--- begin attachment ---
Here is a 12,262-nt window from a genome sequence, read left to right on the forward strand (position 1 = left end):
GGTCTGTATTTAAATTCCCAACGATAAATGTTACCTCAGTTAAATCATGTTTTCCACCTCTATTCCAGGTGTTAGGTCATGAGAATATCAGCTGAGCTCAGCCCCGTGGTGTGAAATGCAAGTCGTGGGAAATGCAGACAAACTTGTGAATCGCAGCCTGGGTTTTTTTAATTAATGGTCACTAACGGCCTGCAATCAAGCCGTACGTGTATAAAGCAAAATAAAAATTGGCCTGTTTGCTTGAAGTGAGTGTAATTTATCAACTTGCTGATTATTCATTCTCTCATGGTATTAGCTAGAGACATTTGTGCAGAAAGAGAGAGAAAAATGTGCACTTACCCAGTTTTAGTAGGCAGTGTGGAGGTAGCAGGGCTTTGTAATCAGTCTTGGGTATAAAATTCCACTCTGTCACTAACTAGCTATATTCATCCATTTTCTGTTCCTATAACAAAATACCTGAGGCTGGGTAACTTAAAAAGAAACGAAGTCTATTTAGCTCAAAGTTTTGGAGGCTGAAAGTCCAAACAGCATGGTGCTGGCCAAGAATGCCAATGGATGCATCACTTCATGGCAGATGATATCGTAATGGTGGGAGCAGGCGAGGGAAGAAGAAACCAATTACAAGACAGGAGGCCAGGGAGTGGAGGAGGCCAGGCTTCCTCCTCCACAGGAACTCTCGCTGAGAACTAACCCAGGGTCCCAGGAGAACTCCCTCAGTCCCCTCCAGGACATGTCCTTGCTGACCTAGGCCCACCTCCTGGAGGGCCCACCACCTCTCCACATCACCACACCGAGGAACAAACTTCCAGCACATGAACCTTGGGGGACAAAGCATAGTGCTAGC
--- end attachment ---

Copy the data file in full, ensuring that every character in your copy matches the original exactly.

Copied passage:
Here is a 12,262-nt window from a genome sequence, read left to right on the forward strand (position 1 = left end):
GGTCTGTATTTAAATTCCCAACGATAAATGTTACCTCAGTTAAATCATGTTTTCCACCTCTATTCCAGGTGTTAGGTCATGAGAATATCAGCTGAGCTCAGCCCCGTGGTGTGAAATGCAAGTCGTGGGAAATGCAGACAAACTTGTGAATCGCAGCCTGGGTTTTTTTAATTAATGGTCACTAACGGCCTGCAATCAAGCCGTACGTGTATAAAGCAAAATAAAAATTGGCCTGTTTGCTTGAAGTGAGTGTAATTTATCAACTTGCTGATTATTCATTCTCTCATGGTATTAGCTAGAGACATTTGTGCAGAAAGAGAGAGAAAAATGTGCACTTACCCAGTTTTAGTAGGCAGTGTGGAGGTAGCAGGGCTTTGTAATCAGTCTTGGGTATAAAATTCCACTCTGTCACTAACTAGCTATATTCATCCATTTTCTGTTCCTATAACAAAATACCTGAGGCTGGGTAACTTAAAAAGAAACGAAGTCTATTTAGCTCAAAGTTTTGGAGGCTGAAAGTCCAAACAGCATGGTGCTGGCCAAGAATGCCAATGGATGCATCACTTCATGGCAGATGATATCGTAATGGTGGGAGCAGGCGAGGGAAGAAGAAACCAATTACAAGACAGGAGGCCAGGGAGTGGAGGAGGCCAGGCTTCCTCCTCCACAGGAACTCTCGCTGAGAACTAACCCAGGGTCCCAGGAGAACTCCCTCAGTCCCCTCCAGGACATGTCCTTGCTGACCTAGGCCCACCTCCTGGAGGGCCCACCACCTCTCCACATCACCACACCGAGGAACAAACTTCCAGCACATGAACCTTGGGGGACAAAGCATAGTGCTAGC